Virtual Concerts - the new normal for live music?
With the Coronavirus pandemic cancelling many live shows, artists are trying different ways to give fans the chance to watch live music but from the comfort of their home.
Virtual concerts are taking social media by storm with different artists playing nearly every night of the week!
The concerts that were changed from live to online on Talentbanq saw artists playing live stream gigs at Camden Chapel.
Eve, who has now been named the ‘Stream Queen’, is the marketing manager for Talenbanq and she thinks that live streamed concerts have brought musicians together: “I think the pandemic at the moment it has brought a sense of community and in the music industry especially as well.
“It’s very different to obviously playing live and some artists just struggle to get used to it and others are thriving with it so it’s working different for everyone but it’s the new normal now so that’s all we can do.”
The concerts that you can see on platforms such as Facebook and YouTube vary from rock music to classical music, to pop music and live DJ sets and it is all available to watch from the comfort of your own home!
Another virtual concert went ahead last weekend and aims to act like a festival but also gives viewers backstage access and Q&A’s with the artists.
Virtual Sounds included different stages, much like a festival with a range of artists involved.
Thea Paraskevaides, the founder of Virtual Sounds, came up with the idea after she saw musicians have gigs cancelled and postponed until the end of next year due to the pandemic.
She said: “It wasn’t like that you were watching a live concert you could then have conversations with these people, and they can teach you afterwards.
“It’s a more immersive experience we are basically just trying to recreate an actual festival with things happening at different times on multiple stages.”
Katie Beardsworth, founder and director of Polyphony Arts, manages artists that were involved in Virtual Sounds and said that she thought it was great that musicians were being payed for their work: “I thought it was amazing to have it turned around so quickly and to be a real industry leader in the thing that everybody has been thinking of doing.
“I think with lockdown it making people doing things that they wouldn’t normally do. Thea really thought about what was possible with it being online.”
Katie is also involved in Stage Hub which was created by Martin Kendrick. Stage Hub gives musicians the chance to live stream from their site and be able to charge like you would a concert and is hoping to launch soon.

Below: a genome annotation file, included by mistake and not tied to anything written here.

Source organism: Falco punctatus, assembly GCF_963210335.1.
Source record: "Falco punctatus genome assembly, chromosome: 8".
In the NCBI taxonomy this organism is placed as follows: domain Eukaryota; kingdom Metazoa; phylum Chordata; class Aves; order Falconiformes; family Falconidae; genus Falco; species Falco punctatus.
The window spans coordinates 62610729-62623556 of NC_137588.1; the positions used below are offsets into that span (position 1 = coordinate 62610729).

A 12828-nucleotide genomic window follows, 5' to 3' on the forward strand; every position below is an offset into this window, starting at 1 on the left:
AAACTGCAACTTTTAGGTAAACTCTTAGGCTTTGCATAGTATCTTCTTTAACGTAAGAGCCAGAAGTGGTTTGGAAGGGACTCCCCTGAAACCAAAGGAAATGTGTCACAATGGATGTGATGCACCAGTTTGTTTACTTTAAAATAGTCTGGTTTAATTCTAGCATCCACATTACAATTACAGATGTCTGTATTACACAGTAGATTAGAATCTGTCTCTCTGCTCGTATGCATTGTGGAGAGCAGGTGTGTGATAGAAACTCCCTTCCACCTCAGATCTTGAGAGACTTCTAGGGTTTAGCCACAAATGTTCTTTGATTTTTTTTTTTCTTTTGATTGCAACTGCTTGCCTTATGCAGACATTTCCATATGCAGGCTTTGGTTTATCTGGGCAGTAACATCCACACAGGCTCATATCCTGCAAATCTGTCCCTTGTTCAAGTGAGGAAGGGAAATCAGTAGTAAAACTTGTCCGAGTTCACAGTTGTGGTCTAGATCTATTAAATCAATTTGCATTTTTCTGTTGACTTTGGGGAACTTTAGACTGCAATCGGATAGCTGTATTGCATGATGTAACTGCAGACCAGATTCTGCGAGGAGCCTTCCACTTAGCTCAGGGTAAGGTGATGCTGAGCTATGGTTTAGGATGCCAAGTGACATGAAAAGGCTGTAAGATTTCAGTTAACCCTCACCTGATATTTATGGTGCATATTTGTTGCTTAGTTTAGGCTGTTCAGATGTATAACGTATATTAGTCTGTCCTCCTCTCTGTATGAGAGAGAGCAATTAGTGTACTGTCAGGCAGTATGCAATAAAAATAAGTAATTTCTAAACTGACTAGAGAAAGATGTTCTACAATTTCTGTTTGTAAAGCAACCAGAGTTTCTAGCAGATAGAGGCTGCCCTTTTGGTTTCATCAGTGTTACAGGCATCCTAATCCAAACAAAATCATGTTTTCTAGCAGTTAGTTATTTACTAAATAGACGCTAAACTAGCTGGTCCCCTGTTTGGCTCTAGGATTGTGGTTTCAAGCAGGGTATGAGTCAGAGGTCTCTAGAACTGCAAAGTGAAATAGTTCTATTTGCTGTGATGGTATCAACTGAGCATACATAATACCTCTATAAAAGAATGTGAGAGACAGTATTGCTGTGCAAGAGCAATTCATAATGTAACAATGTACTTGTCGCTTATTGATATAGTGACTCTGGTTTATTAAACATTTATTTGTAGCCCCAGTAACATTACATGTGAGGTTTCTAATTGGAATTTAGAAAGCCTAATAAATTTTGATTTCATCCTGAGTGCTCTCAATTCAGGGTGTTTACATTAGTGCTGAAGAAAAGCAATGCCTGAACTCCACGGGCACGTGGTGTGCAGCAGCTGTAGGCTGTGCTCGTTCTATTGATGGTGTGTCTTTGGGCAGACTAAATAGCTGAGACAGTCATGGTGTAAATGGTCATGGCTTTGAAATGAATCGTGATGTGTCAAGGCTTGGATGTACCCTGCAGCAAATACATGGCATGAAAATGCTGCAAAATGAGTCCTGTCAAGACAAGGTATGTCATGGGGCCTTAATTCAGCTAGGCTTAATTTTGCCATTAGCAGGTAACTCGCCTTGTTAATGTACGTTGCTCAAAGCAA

One of the performers at Virtual Sounds was Derek Brown. Derek has played the saxophone for about 25 years but found the shift to the virtual concerts a bit overwhelming.
Derek has played in front of audiences with his show BEATBOX SAX which he travelled around the world with.
He has now swapped live audiences for his living room as a headliner for Virtual Sounds. He said: “While my setup was very basic it was still fun knowing that new people were listening in from around the world. It encouraged me to upgrade my setup and explore more virtual events like this.
“I think that's one of the most important things we have to figure out in these virtual concerts and how to keep our audiences as engaged as they would be in a concert hall or club.”
After Virtual Sounds Derek decided to do his own payed live show and has another planned for July 10th.
Whilst artists are practicing and performing at home, it has become a lot more difficult for bands to come together and make music.
Handsome Jack’s Showband are a four-piece group who wanted to start band practice in March and were scheduled to play a gig in April.
However, after lockdown at the end of March they looked for alternatives online but found sites like Zoom impossible because of the lag of the video.
One band member, Adam, said that if the other members were spread around the world it would not work for them and that streaming concerts is not ideal: “I haven't seen anyone other than us trying to do this yet, but there's going to be limits on how far apart they can be. We're all in London with latency to our server of about 5 milliseconds.
“Streaming to a larger audience who can interact through YouTube-chat or whatever isn't even close to capturing the point of an actual gig. It could well be good for actual creativity outside of industry though. If you take money out of the equation, then it's a way for performers to interact with a tiny audience.”
Music artists aren’t the only one keeping us entertained, Natalie Reeves-Billing performs her split perspective books for children to help them understand the pandemic and coronavirus. She has also made the books accessible to anyone no matter the circumstances.
Natalie has used the latest peak in live streams to start singing her books so children can watch and learn from home. Her book Ben and the Bug is about a boy who comes across the virus, but he doesn’t realise it is making him sick.
Natalie hopes her signing her book can help families though the tough times: “It’s a very hopeful message it very clear about washing your hands it not scary or fearful its full of hope. It makes you feel like you are doing something useful.
“I just thought anything I can do for people and families to stay connected the idea for the split perspective books was so children can see why their parents feel the way that they do.”
Written by Imogen Holland